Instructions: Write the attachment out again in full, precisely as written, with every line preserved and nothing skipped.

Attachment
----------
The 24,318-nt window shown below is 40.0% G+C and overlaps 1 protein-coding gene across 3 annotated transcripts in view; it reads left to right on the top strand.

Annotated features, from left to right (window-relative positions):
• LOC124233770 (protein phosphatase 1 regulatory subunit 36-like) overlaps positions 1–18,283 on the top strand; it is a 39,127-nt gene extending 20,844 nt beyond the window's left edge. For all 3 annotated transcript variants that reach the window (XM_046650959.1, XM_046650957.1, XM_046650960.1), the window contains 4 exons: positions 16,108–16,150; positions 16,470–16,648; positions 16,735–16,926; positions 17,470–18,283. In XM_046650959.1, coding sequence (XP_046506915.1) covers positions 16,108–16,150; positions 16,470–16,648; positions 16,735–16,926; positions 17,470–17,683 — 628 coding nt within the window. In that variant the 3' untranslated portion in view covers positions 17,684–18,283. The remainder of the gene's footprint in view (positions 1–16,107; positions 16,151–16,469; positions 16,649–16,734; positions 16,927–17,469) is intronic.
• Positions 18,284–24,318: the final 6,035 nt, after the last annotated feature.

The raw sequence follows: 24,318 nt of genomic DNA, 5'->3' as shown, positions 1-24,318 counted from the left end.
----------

The 24,318-nt window shown below is 40.0% G+C and overlaps 1 protein-coding gene across 3 annotated transcripts in view; it reads left to right on the top strand.

Annotated features, from left to right (window-relative positions):
• LOC124233770 (protein phosphatase 1 regulatory subunit 36-like) overlaps positions 1–18,283 on the top strand; it is a 39,127-nt gene extending 20,844 nt beyond the window's left edge. For all 3 annotated transcript variants that reach the window (XM_046650959.1, XM_046650957.1, XM_046650960.1), the window contains 4 exons: positions 16,108–16,150; positions 16,470–16,648; positions 16,735–16,926; positions 17,470–18,283. In XM_046650959.1, coding sequence (XP_046506915.1) covers positions 16,108–16,150; positions 16,470–16,648; positions 16,735–16,926; positions 17,470–17,683 — 628 coding nt within the window. In that variant the 3' untranslated portion in view covers positions 17,684–18,283. The remainder of the gene's footprint in view (positions 1–16,107; positions 16,151–16,469; positions 16,649–16,734; positions 16,927–17,469) is intronic.
• Positions 18,284–24,318: the final 6,035 nt, after the last annotated feature.

The raw sequence follows: 24,318 nt of genomic DNA, 5'->3' as shown, positions 1-24,318 counted from the left end.